Wednesday, November 2, 2011

What to Do?

Play dates, schools, sports, and just about any other situations where children interact, are a battlefield. Oh, who am I kidding! Let's just admit, dealing with children, at times, sucks. A battlefield is an understatement; it is more like going into a combat zone, holding nothing more than piece of paper that says, "Parent in Charge."

So what do you do if a child, other than your own, behaves badly in your presence?

Do you tell them off / correct them yourself?

Should you tell their parents?

Should you keep quiet - it is not your business after all?

Do you do all of the above?

Perhaps you have an alternative solution of your own, but one thing is common to all of us. The route you take will depend upon the deed done. I, for one, do not tell other people's children off, I suppose it is just my thing. However, I do rely on the adults to take charge and deal with the situation, if it is severe enough to warrant it.

So, then the question to be asked is, "What does severe enough mean to you?" This is also a minefield, which has many possible answers, depending upon your own view.

There is no rulebook, apart from the laws enforced by the police. Should be easy, should it not? No, I am afraid to say that it is far from easy.

I have found that some parents have a magical view of their children. They are adamant their offspring are always the innocent party, even when proven guilty. To be honest, they would make perfect defense attorneys, and I for one am fed up with battling this issue. They defend with great passion; they throw metaphorical stones at their opponent's imaginary glass houses. They fight a great fight, scrambling to keep the reputation of their children intact, no matter what has occurred.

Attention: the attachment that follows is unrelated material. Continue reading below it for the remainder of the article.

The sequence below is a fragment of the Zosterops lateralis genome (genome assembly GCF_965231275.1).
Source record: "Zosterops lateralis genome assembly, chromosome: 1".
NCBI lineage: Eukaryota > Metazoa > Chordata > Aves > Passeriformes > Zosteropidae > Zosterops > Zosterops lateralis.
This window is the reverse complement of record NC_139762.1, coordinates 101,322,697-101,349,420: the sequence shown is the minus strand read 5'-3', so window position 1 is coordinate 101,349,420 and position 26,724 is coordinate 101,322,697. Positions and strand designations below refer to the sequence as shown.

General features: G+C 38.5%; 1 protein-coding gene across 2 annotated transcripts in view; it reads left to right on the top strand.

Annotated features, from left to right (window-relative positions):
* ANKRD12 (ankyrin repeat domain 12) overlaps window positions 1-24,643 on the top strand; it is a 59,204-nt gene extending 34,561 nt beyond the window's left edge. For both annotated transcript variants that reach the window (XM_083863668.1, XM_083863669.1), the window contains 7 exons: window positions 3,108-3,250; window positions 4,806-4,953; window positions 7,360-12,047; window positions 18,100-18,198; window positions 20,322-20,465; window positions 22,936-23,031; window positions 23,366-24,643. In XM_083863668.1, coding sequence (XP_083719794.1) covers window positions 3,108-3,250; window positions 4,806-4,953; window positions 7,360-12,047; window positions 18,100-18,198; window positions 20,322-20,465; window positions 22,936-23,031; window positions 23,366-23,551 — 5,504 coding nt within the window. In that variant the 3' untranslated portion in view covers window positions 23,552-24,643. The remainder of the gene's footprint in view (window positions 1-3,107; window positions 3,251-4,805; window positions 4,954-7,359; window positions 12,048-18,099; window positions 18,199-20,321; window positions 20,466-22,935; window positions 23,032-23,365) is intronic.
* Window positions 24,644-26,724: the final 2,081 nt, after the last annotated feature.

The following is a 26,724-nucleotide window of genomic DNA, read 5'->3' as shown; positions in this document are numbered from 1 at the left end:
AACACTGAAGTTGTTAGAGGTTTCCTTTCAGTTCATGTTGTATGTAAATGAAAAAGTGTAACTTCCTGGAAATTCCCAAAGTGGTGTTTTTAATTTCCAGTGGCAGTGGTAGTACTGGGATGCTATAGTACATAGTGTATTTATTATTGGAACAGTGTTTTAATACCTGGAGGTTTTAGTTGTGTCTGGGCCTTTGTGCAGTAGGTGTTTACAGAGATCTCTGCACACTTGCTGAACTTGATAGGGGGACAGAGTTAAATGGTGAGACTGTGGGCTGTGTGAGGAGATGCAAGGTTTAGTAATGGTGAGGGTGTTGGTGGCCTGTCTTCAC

Quite right, you may say. Parents are their children's advocate after all. However, I think it is also our duty, as parents, to act responsibly and to show children how to deal with their mistakes in a grown-up approach. We need to show them how to take responsibility for their actions and understand the consequences, not jump in and have the attitude, 'he who shouts loudest wins.' I have found perfectly lovely people turn into monstrous beings over their children.

This week a group of children did something wrong at my house. Some facts I know as I witnessed it, some I didn't. A couple of them helped to try to minimize the damage that the others had done, but for the main perpetrators, they ran away. I suspect hoping that I would not report it to their parents.

I am not a squealer, but I could not over look this. Respectfully, I felt, I inquired as to the names of the children and I sent emails to the parents of those who helped and those who I suspected were in the wrong. What ensued was very shocking. My neighborhood became a hive of busy bee parents, ringing, mailing, and scoring points over the other's children.

In the end, with my patience worn thin, and regretting reporting the incident, I posted on Facebook my view. I did not intend on a war, I was just informing parents of an action that really needed attention. I would expect someone to do that for me if it was my child. No one was rude; in fact, they were all perfectly nice. However, being NICE and being NICE FOR AN ULTERIOR MOTIVE are two different things.